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Home* Triplogs with photo galleriesArctic blog: Jan Mayen, Spitsbergen → The arctic blog continued: back to Longyearbyen!

The arctic blog continued: back to Longyearbyen!

After a winter- and christmas period in our southern home, we return to our northern home: back to Longyearbyen! We spend a few days in Norway on the way up, visiting good friends, before we board the plane in Oslo.

The flight leaves from Oslo Gardermoen in the morning and arrives in Longyearbyen mid-day. We fly away from the sunlight and into the darkness. While climbing up the ladder to the plane, we enjoy a few last moments of sunlight. They will be the last ones for several week.

Gallery flight to Longyearbyen

Click on thumbnail to open an enlarged version of the specific photo.

The magic of the polar night is waiting for us!

The moon is waxing – that is not a secret, that is the same everywhere on Earth at the same time. But here, it is more important than elsewhere. Not only because far above the polar circle the moon is hardly seen during the summer, because then it remains largely below the horizon unless it is new moon, when you don’t see it anyway. But now, in winter, the moon is stunning. And it is a very important light source, much more than in latitudes where the sun is more reliable in wintertime.

Polar night and moonshine in Adventdalen close to Longyearbyen

Adventdalen in the polar night (I): the moon is shining over Operafjellet.

The appearance of the country is magical. The moon is casting silver-blue light over the landscape which is covered with a thin layer of snow and ice. On photos, the moon appears very bright so you might even think it is the sun.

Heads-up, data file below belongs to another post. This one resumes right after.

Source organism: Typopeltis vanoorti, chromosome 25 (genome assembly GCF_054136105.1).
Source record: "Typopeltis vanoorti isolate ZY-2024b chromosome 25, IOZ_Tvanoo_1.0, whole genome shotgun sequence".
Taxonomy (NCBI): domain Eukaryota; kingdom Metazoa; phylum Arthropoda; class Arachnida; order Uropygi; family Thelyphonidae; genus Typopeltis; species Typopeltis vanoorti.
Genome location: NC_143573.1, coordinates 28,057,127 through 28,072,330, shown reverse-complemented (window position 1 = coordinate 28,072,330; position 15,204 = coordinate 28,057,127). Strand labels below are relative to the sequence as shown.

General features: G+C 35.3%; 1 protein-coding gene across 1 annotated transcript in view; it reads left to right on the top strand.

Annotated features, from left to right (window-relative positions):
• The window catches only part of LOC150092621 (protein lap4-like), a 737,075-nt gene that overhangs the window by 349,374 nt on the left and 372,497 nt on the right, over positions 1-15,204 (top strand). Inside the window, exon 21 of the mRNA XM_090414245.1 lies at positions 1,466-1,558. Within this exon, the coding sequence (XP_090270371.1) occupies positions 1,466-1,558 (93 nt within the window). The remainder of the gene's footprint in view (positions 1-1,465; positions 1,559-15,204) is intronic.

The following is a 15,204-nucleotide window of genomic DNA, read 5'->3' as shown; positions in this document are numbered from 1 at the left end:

Photographing this kind of beauty is a challenge. Most photographs are are far too bright. Of course you can expose your photo until they look as if taken on a sunny day. The results will be beautiful but they don’t have much to do with reality. Reality IS hauntingly beautiful, and it is, well … reality! It doesn’t get much better than that, but it is hard to capture in an image. The beauty that the eye which is accustomed to darkness perceives may just appear as darkness on a reasonably realistic image. And that can also be realistic, but maybe not quite the reality, if that makes sense.

Polar night and moonshine in Adventdalen close to Longyearbyen

Adventdalen in the polar night (II): a bit darker, a bit more realistic
(? depending on how well your eyes are accustomed to darkness when you are out in the field).

I am trying to find a compromise which is close to reality and delivers the real beauty of the polar night at the same time.

Last but not least for this first entry of my arctic blog 2019 an impression from Longyearbyen in the polar night. A perspective that, I am sure, many of you will know, but possibly in very different light conditions.

Longyearbyen in the polar night

High noon in Longyearbyen in polar night. The sundial does currently have some technical problems 😉

Finally, let me mention that I have made a new photo book, focussing on aerial photography and thus showing the Arctic from a very unsual perspective. In theory, the book is in German, but in practice, it does hardly have text. 134 out of 137 pages do just have stunning photos, placenames and a little map.
Norwegens arktischer Norden (2) – Aerial Arctic shows Jan Mayen and Svalbard from the air.

Norwegens arktischer Norden (2) - Aerial Arctic

Rolf’s new photo book Norwegens arktischer Norden (2) – Aerial Arctic shows Jan Mayen and Spitsbergen from a new and stunning perspective.

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last modification: 2019-01-20 · copyright: Rolf Stange
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